Tuesday, April 27, 2010

Star Whale

Harnessed beneath the floating future British metropolis, a star whale labored against zero gravity, acting as a gentle, unassuming engine to carry humans toward some uncertain destination. This is a near-spoiler, I suppose, since it gets at the gradually unraveling Smilerpremise of "The Beast Below," the second Dr. Who episode to air this season-- Sat. night on BBC America. For the second consecutive week, I watched, not fully sure whether I would grow bored with Who's kitschy special effects or impatient with the show's fantastical excesses. Yet, like the week before (unlike some), I was pleasantly surprised. I thought Episode Two was well done--well enough that I recommend it: an army of creepy fortune-telling machines (think Zoltar Speaks with extreme mood swings: called "Smilers"), a blaring, flickering civics quiz after which participants have the option to forget or protest (mass, self-selected forgetting preserves the Queen's authority; too much protest dethrones her), and, of course, the city's hefty, bottom-floor host, a schizophrenic giant merciful toward the children but unkind to adults. Enough.

All the more striking in this episode was the unmistakable family resemblance between the star whale and the withering, abused avanc in Mieville's The Scar, that massive underwater creature yoked to Armada as their floating conglomeration of warped hulls and things drifted toward the water's edge.

Saturday, April 24, 2010

Unplanned Meanderings

Steven Johnson's "The Glass Box And The Commonplace Book" renews questions about what happens when e-readers unexpectedly suffocate text behind no-copy/no-paste barriers. Safe-guarding text against circulation is not new, of course, but Johnson offers a timely reminder of the ways this glass box logic is noxious, lying dormant, going unnoticed until it is revived in this or that text-walling application. There's much to think through in his entry (which is a transcript of a talk Johnson offered at Columbia University), much in the way of commonplace books, motivated filtering, and how it is homophily bias takes hold differently online than in "real-world civic space."

§ § §

Each rereading of the commonplace book becomes a new kind of revelation. You see the evolutionary paths of all your past hunches: the ones that turned out to be red herrings; the ones that turned out to be too obvious to write; even the ones that turned into entire books. But each encounter holds the promise that some long-forgotten hunch will connect in a new way with some emerging obsession. The beauty of Locke's scheme was that it provided just enough order to find snippets when you were looking for them, but at the same time it allowed the main body of the commonplace book to have its own unruly, unplanned meanderings. (para. 5)

"But each encounter holds the promise that some long-forgotten hunch will connect in a new way with some emerging obsession." Here is a line that succinctly captures for me how blogging has always functioned a little bit differently than the kind of "being digital" I experience in Facebook or Twitter. Long-forgotten hunches and emerging obsessions are not so much a function of friendship, sociality, or phatic affirmation as they are a distributed, often faint, read-write memory--a recollection of being (or having been) on the verge of something mind-changing.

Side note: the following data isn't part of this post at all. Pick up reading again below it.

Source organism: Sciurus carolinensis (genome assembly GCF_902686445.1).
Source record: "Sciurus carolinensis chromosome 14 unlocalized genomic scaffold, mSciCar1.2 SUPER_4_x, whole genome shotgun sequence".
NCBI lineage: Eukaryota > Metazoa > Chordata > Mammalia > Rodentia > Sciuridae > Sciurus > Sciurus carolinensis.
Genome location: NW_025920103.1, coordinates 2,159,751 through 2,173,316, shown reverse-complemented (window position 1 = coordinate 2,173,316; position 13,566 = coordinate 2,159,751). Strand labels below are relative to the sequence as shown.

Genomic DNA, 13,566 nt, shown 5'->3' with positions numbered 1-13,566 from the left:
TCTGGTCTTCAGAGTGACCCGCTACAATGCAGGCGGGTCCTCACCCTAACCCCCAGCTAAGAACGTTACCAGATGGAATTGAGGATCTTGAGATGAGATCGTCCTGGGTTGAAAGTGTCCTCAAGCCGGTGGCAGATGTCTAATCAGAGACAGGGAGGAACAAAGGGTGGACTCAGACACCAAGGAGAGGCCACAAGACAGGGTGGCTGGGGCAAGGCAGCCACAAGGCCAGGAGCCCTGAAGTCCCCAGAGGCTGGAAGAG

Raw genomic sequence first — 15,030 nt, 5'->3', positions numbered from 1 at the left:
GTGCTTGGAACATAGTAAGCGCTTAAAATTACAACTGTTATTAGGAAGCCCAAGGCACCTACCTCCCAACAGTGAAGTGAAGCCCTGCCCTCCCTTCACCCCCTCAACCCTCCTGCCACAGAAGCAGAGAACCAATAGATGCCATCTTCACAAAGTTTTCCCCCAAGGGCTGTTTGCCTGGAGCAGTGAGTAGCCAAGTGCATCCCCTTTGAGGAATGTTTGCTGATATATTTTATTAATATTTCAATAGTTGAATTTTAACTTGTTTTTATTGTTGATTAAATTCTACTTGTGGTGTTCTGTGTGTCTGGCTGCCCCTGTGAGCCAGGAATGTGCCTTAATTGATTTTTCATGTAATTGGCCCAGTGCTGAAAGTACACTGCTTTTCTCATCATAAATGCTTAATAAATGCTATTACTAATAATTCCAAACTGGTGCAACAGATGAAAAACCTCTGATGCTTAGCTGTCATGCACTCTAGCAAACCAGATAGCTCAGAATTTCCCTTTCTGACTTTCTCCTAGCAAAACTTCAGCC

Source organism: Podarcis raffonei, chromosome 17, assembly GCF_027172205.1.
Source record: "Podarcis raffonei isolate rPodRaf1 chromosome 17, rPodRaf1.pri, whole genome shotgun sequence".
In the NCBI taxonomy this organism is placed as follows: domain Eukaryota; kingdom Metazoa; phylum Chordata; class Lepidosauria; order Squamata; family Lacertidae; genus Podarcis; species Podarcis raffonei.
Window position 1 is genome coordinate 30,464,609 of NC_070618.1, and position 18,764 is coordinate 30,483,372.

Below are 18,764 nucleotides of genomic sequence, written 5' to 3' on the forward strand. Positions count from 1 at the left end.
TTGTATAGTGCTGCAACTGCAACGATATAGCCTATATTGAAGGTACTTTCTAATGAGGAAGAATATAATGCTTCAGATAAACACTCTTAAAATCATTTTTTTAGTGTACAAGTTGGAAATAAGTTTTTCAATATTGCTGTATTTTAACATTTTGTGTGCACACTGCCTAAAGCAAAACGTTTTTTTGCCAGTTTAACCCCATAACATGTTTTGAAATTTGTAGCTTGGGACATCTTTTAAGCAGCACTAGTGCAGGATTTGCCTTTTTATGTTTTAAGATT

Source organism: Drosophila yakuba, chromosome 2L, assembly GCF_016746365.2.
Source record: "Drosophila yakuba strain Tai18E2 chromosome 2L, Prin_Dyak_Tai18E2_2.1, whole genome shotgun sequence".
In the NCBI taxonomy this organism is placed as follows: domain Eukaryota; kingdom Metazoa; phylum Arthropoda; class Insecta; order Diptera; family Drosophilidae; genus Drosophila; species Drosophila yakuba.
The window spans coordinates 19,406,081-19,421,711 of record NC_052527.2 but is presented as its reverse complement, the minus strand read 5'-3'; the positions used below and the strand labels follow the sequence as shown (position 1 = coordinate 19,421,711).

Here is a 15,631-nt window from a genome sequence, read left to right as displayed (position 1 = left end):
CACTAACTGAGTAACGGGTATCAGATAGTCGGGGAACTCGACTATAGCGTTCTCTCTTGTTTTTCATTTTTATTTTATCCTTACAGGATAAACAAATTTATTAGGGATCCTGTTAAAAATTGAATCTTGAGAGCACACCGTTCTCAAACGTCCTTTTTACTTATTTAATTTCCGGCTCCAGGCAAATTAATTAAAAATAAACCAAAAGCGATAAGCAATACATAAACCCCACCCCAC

Wednesday, April 7, 2010

Trophy Ceremony

College basketball is at long last over for the season. And that can only mean one or more things: we have an official and undisputed winner in the Brick-à-Brack (ID#21100) NCAA tournament pool: Julie Meloni. Given that this is Julie's second EWM Tournament Pick 'Em win in, what?, two or three years, we can either 1) urge her to write a ProfHacker entry on the blood, sweat, and tears it took to out-predict the rest of us or 2) conclude that something statistically suspicious is afoot and impose a three-year Pick 'Em probationary period for this possible (some would say "probable") violation. Okay, so maybe No. 2 is too scornfully anti-congratulatory. Whatever the case, this second championship elevates Julie into Krzyzewskian ranks. Congrats, Julie!

No, I really mean it. I do. Like everyone else you defeated, I'm sincerely "happy" for you.

I don't have much else to say about this NCAA Tournament (read CGB's entry on why college basketball in general comes away a winner after a tournament like this). By the end, I was rooting enthusiastically for Butler. Like this, "Go Bulldogs! Woof! Woof! Woof!" Not really. I mean, I *was* rooting for Butler, but without barking. To be honest, though, I misjudged Duke and Butler as upset specials. Neither of them had even a slim chance in my vision of how things would play out. I had Butler losing to UTEP (first round) and Duke losing to Louisville (second round). Be forewarned: Next season I will keep these hallucinations and blindnesses in mind.